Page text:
by Adrián, Pablos, Asier Gómez-Olivencia, Alfonso García-Pérez, Ignacio Martínez, Carlos Lorenzo and Juan Luis Arsuaga
“Stature estimation is as standard procedure in the fields of forensic and biological anthropology, bioarchaeology and paleanthropology, in order to gain biological insights into the individuals/populations studied. The most accurate stature estimation method is based on anatomical reconstruction (i.e., the Fully method), followed by type I regression equations (e.g., ordinary least squares—OLS) based on long bones, preferably from the lower limb. In some cases, due to the fragmentary nature of the osseous material recovered, stature estimates have to rely on other elements, such as foot remains. In this study, we explore stature estimation based on different foot bones: the talus, calcaneus, and metatarsals 1-4 in Afro- and Euroamericans of both sexes.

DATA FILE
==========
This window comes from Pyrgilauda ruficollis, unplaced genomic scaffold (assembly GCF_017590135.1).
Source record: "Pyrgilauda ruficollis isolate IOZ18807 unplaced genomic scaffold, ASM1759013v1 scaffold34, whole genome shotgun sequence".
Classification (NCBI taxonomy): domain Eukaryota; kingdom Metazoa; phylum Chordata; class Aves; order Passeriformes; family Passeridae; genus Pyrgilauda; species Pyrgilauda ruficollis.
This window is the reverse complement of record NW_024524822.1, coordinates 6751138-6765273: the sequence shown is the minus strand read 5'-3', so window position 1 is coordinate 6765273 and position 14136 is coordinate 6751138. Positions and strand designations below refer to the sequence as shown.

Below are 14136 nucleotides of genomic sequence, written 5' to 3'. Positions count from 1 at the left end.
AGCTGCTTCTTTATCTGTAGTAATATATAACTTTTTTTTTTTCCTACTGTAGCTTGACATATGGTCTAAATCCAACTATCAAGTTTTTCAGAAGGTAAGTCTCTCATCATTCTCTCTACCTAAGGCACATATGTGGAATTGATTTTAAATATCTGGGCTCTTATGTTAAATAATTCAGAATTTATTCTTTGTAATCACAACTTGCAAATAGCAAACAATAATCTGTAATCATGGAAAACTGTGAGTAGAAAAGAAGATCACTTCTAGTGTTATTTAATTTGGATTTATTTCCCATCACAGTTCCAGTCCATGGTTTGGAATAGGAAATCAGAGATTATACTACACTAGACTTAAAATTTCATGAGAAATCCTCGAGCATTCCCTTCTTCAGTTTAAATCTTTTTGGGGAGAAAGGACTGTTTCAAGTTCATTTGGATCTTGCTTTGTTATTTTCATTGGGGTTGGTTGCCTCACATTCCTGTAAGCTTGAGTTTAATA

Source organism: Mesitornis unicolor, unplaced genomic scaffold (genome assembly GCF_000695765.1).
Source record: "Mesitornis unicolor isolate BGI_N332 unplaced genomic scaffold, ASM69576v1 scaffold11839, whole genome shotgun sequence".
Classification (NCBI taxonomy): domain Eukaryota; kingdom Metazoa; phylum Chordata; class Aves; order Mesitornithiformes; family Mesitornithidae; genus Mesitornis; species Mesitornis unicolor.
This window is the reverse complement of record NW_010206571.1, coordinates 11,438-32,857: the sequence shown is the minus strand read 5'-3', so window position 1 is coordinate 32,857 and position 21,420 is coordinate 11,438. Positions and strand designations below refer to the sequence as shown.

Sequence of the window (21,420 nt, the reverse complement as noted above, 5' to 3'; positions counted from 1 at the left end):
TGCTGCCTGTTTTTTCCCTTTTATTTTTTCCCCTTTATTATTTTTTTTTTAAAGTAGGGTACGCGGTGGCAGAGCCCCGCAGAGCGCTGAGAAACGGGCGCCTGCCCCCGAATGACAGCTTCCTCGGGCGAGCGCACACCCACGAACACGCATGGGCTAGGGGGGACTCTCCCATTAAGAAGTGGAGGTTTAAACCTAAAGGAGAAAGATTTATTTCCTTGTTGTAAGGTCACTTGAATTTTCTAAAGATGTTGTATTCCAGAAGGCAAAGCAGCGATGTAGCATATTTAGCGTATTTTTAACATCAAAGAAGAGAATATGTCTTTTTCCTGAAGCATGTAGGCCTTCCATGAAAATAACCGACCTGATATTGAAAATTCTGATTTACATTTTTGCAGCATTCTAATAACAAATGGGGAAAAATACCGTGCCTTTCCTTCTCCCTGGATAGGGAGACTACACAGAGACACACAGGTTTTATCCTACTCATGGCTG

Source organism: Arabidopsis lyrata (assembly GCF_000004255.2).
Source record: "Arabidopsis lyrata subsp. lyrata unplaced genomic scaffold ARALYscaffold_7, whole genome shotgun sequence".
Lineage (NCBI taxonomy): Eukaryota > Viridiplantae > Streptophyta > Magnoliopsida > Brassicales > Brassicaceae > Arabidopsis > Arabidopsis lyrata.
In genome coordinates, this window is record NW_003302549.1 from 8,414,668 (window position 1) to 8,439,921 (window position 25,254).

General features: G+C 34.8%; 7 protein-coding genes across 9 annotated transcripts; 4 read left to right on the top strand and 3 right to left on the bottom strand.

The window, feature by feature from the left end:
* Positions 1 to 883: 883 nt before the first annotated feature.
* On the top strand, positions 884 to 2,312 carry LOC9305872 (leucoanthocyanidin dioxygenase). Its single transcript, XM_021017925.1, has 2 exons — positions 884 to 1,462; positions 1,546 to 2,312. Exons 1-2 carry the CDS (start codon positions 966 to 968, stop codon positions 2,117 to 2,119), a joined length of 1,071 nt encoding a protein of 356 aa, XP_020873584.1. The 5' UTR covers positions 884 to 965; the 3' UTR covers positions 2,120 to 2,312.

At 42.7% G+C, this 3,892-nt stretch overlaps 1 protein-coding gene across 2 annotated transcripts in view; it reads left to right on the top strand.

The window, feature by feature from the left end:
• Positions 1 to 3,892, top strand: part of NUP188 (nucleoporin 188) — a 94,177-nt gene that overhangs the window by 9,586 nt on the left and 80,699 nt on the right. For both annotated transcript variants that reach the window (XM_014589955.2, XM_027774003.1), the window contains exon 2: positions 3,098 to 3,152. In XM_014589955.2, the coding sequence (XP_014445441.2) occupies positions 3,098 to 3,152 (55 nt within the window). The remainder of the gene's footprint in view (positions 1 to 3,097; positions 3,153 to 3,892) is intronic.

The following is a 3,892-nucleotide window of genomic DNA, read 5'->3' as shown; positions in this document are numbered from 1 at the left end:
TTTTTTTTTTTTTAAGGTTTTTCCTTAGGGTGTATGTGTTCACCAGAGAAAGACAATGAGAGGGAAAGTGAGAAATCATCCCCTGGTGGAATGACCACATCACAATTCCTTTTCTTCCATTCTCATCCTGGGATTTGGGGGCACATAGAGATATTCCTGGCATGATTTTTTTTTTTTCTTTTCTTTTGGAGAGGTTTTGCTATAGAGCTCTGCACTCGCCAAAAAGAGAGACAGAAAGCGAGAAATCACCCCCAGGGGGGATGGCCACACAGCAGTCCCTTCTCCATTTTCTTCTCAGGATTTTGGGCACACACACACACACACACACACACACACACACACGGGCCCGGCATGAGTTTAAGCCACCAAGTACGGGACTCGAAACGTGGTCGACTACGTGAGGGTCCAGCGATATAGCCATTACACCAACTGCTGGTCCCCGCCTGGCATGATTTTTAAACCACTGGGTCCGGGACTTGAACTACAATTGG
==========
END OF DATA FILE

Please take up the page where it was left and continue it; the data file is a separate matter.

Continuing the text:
The approach undertaken in this study is novel for two reasons. First, individual estimates for each bone are provided, and tarsals and metatarsals are combined in order to obtain more accurate estimates. Second, robust statistical methods are based on type I regression equations are used, namely least trimmed squares (LTS). Our results show that the best individual bones for estimating statue are the first and second metatarsal and both the talus and the calcaneus. The combination of a tarsal and a metatarsal bone slightly improves the accuracy of the stature estimate” (read more/open access).